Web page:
|Publication number||US4869566 A|
|Application number||US 07/313,314|
|Publication date||Sep 26, 1989|
|Filing date||Feb 17, 1989|
|Priority date||May 28, 1986|
|Also published as||DE3784966D1, DE3784966T2, EP0247874A2, EP0247874A3, EP0247874B1|
|Publication number||07313314, 313314, US 4869566 A, US 4869566A, US-A-4869566, US4869566 A, US4869566A|
|Inventors||Hiromi Juso, Shuzo Nishida, Keizo Okuno, Hidenori Minoda|
|Original Assignee||Sharp Kabushiki Kaisha|
|Export Citation||BiBTeX, EndNote, RefMan|
|Patent Citations (15), Referenced by (65), Classifications (15), Legal Events (3)|
|External Links: USPTO, USPTO Assignment, Espacenet|
This a continuation of Application Ser. No. 055,234 filed May 28, 1987, now abandoned.
This invention relates to a connector between acoustical apparatus such as between a headphone and an audio playback device and more particularly to such a connector which can also transmit light signals through optical fibers.
Prior art connectors for acoustical apparatus are adapted to exchange only a relatively few signals. If it is desired to exchange a large number of signals, many connectors must be utilized and wiring between apparatus becomes inconveniently complicated. FIG. 1 shows an example of prior art connector comprising a plug 18 and a jack 19. The plug 18 has a frontally protruding elongated piece 17 divided longitudinally into three conductor parts mutually separated by insulator pieces 13 such that connection can be established with a plurality of electrical units. The jack 19 is comprised of a shielding conductor 14, an L-channel conductor 15 and an R-channel conductor 16. Acoustical apparatus each having the plug 18 and the jack 19 become connected when the protruding piece 17 of the plug 18 is inserted into the jack 19 through its opening 20 such that the first, second and third conductors respectively contact the shielding conductor 14, the L-channel conductor 15 and the R-channel conductor 16.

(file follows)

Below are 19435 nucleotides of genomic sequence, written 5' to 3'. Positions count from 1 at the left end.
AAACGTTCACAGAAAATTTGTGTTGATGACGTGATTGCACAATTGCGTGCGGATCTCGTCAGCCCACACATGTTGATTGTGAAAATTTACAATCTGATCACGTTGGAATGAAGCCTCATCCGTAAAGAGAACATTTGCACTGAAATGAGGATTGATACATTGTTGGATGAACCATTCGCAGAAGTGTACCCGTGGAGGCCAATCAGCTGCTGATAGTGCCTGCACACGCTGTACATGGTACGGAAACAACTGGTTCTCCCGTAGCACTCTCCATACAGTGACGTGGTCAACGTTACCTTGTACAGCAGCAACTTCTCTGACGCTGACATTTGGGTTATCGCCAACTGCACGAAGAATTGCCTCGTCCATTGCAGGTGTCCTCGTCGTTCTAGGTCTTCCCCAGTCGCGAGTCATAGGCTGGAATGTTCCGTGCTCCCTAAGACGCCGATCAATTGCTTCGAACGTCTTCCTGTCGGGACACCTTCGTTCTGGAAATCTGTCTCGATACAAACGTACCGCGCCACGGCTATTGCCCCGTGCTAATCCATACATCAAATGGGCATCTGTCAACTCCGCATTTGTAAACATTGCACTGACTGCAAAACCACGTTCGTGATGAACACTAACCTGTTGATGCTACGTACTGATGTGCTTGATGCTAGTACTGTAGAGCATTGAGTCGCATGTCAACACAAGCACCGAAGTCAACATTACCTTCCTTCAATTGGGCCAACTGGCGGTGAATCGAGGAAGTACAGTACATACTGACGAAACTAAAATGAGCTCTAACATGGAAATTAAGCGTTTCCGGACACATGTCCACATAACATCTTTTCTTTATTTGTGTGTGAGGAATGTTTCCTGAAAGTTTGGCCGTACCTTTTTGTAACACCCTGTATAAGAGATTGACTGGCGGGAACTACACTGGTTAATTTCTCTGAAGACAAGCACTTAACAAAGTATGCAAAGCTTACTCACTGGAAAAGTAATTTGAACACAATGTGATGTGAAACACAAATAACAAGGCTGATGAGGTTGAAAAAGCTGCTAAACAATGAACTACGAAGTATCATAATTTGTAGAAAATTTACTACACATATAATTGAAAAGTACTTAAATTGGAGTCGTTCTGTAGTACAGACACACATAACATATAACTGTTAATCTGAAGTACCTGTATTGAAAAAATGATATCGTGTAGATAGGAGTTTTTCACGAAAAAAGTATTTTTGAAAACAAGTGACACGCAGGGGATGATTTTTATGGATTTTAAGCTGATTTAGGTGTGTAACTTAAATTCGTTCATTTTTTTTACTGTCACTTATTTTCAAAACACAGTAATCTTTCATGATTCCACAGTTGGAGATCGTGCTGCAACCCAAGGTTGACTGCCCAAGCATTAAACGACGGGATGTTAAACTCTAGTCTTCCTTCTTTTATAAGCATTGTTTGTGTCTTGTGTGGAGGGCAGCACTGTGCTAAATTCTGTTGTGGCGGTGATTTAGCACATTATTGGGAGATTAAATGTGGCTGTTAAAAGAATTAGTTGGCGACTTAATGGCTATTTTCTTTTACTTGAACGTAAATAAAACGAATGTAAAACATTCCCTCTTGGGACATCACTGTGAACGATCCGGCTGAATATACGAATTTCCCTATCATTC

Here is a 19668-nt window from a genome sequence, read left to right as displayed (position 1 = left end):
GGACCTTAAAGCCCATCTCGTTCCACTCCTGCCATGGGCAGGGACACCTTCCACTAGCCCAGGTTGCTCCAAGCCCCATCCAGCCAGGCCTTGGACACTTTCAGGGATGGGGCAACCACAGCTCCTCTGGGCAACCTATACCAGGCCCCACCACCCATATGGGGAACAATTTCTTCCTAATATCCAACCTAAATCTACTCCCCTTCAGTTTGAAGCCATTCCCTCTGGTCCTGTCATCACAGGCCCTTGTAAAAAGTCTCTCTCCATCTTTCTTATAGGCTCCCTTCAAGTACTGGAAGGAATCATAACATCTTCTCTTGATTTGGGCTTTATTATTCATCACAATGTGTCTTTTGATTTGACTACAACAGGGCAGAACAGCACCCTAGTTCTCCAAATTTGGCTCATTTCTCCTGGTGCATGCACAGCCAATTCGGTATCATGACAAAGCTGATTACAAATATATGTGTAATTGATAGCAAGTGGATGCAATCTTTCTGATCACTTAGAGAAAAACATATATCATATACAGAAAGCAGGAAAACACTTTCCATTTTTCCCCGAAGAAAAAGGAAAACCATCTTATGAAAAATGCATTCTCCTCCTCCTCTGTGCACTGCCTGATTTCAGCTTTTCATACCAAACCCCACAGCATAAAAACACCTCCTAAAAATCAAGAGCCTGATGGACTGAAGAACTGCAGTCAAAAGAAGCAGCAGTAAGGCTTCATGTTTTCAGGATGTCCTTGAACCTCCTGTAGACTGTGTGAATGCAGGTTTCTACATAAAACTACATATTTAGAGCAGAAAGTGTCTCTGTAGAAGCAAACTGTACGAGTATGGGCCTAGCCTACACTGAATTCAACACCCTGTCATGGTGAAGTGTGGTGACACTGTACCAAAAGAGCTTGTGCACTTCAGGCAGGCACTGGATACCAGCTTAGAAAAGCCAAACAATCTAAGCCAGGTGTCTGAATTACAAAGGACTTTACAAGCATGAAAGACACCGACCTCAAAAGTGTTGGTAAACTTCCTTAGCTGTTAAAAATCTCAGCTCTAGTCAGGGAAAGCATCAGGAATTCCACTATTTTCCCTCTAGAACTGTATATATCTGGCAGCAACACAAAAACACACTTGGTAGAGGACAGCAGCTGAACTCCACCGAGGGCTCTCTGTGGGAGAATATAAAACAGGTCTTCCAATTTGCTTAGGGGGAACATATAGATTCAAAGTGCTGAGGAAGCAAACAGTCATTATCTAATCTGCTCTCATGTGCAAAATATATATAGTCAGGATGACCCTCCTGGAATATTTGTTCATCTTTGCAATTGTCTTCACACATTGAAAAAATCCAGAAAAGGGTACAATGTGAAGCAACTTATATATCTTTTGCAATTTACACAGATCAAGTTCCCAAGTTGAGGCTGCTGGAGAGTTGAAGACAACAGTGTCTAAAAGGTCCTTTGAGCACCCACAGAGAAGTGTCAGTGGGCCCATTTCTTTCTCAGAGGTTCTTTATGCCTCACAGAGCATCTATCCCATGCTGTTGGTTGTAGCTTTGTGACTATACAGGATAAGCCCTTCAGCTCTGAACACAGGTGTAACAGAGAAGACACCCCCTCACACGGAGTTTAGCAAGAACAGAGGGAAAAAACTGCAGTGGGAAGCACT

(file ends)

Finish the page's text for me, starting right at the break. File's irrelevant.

FIG. 2 shows another example of prior art connector comprising an RCA type pin jack 30 and pin plug 31. The pin jack 30 includes a central conductor 32, a grounded outer cover 33 and an insulator 34 disposed therebetween to electrically insulate them. Correspondingly, the pin plug 31 includes a frontally protruding central pin 35, a grounded outer cover 36 and an insulator 37 disposed therebetween to electrically insulate them such that connection can be established by inserting the pin plug 31 into the pin jacket 30, thereby elastically compressing the central conductor 32 of the jack 30 against the central pin 35 and the outer covers 33 and 36 against each other. With a connector of this structure, however, data for only one electrical apparatus can be transmitted.
It is therefore an object of the present invention to provide a connector of simple structure which can transmit a large number of data.
It is another object of the present invention to provide a connector which can transmit a large number of data efficiently, serving as a connector both for light signals and for electrical signals.
The above and other objects of the present invention are achieved by providing a connector for one or more electrical systems, having a male part and a corresponding female part, with the male part exposing at its front end an end section of optical fibers and the female part containing an optical element on the optical axis of light signals which are transmitted or received through the exposed end section of the optical fibers such that light signals can be additionally communicated through the connector.
The accompanying drawings, which are incorporated in and form a part of the specification, illustrate embodiments of the present invention and, together with the description, serve to explain the principles of the invention. In the drawings:
FIG. 1 is a side view of a prior art connector,
FIG. 2 is a side view of another prior art connector,
FIG. 3 is a side view schematically showing the structure of a connector embodying the present invention,
FIGS. 4A, 4B and 4C are views of a male part of another connector embodying the present invention, FIG. 4A being its front view, FIG. 4B being its side view and FIG. 4C being its sectional view taken along the line C--C of FIG. 4B,
FIGS. 5A and 5B are views of a female part of the connector of FIGS. 4A, 4B and 4C, FIG. 5A being its front view and FIG. 5B being its side view,
FIGS. 6A and 6B are sectional side views of the front ends of plugs, and
FIG. 7 shows a cross-sectional shape of a plug.